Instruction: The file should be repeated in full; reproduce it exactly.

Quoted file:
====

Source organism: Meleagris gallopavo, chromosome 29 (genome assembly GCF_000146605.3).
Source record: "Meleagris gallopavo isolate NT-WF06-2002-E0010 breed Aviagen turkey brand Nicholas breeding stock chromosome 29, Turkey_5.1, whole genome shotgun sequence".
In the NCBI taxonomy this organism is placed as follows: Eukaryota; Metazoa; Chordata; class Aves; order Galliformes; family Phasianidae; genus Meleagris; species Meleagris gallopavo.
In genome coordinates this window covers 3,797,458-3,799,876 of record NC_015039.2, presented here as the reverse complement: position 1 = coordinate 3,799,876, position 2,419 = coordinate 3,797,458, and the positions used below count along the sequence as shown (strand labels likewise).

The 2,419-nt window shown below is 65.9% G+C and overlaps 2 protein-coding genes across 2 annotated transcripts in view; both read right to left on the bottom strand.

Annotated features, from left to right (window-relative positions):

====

Source organism: Meleagris gallopavo, chromosome 29 (genome assembly GCF_000146605.3).
Source record: "Meleagris gallopavo isolate NT-WF06-2002-E0010 breed Aviagen turkey brand Nicholas breeding stock chromosome 29, Turkey_5.1, whole genome shotgun sequence".
In the NCBI taxonomy this organism is placed as follows: Eukaryota; Metazoa; Chordata; class Aves; order Galliformes; family Phasianidae; genus Meleagris; species Meleagris gallopavo.
In genome coordinates this window covers 3,797,458-3,799,876 of record NC_015039.2, presented here as the reverse complement: position 1 = coordinate 3,799,876, position 2,419 = coordinate 3,797,458, and the positions used below count along the sequence as shown (strand labels likewise).

The 2,419-nt window shown below is 65.9% G+C and overlaps 2 protein-coding genes across 2 annotated transcripts in view; both read right to left on the bottom strand.

Annotated features, from left to right (window-relative positions):